As Trump's continuing efforts to repeal the Affordable Care Act spark alarm among HIV/AIDS advocates, as we have reported, Schoettes wrote that the ACA has benefitted people living with AIDS.

"And we know who the biggest losers will be if states are given the option of eliminating essential health benefits or allowing insurers to charge people with HIV substantially more than others," Schoettes wrote in the open letter.

"It will be people – many of them people of color – across the South and in rural and underserved areas across the country, the regions and communities now at the epicenter of the U.S. HIV/AIDS epidemic," he continued. "It will be young gay and bisexual men; it will be women of color; it will be transgender women; it will be low-income people."

What Trump really wants to do is gut Medicaid (Medi-Cal in California), which would be devastating, not only for PWAs, but millions of low-income people, those with disabilities, families, and others.

These abrupt resignations send a chilling warning to the HIV/AIDS community. Obama released the National HIV/AIDS Strategy in 2010 to strengthen the battle against the epidemic. Trump, through inaction, is relegating that blueprint to gather dust on a shelf. No wonder the PACHA members quit.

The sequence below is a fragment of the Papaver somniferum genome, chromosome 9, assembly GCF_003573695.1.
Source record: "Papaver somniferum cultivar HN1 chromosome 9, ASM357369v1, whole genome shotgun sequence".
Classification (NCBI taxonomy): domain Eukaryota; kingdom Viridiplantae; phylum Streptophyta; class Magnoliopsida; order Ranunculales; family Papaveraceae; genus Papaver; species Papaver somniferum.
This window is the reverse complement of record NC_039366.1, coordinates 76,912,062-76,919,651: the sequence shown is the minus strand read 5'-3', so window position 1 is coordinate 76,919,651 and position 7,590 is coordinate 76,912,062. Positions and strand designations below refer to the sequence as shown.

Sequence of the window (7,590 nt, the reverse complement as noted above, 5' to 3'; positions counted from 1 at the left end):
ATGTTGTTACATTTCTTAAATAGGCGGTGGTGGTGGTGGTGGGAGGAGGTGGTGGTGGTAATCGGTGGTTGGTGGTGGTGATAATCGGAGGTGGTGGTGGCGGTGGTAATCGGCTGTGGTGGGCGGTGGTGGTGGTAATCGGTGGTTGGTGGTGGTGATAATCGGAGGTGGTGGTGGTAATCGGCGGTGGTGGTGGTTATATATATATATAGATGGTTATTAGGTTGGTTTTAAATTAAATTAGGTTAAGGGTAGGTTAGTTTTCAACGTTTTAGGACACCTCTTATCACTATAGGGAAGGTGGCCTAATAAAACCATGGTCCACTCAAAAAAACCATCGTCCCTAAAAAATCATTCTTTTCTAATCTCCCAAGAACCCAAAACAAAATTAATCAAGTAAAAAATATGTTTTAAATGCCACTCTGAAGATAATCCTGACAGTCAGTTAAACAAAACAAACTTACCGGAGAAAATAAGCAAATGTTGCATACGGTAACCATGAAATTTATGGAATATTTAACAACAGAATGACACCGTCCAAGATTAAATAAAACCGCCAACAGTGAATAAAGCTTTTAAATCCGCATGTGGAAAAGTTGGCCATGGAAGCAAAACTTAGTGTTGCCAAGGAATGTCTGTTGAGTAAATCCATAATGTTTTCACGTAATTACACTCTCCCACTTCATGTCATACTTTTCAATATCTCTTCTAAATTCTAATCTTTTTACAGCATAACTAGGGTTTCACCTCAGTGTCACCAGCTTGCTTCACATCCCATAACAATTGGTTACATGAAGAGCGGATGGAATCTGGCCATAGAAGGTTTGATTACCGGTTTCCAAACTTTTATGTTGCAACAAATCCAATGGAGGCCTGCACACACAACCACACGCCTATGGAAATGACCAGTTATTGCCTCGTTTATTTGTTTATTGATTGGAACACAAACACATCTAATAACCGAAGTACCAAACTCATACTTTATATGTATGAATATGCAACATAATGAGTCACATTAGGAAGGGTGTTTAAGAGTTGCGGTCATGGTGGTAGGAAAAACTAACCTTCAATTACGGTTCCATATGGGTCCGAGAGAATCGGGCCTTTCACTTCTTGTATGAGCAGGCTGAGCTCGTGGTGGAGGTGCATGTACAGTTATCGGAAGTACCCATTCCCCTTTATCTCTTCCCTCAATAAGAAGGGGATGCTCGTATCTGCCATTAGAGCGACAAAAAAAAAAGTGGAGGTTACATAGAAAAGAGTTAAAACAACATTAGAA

It's unfortunate that the resignations occurred, because we fear that Trump will either 1) decline to replace them, leaving the panel without a half-dozen members, or 2) replace them with science skeptics who will try to decimate HIV/AIDS funding or reshuffle priorities, like not fighting for greater access to PrEP, especially in parts of the country where it is needed.

It's clear that private donors will need to step in to fill the gap in the ongoing fight against HIV/AIDS. From funding research to expanding drug access, foundations have a key role to play. We are close to an AIDS-free generation, but that is now threatened by government inaction.

That is a cruel message for the administration to send during Pride Month.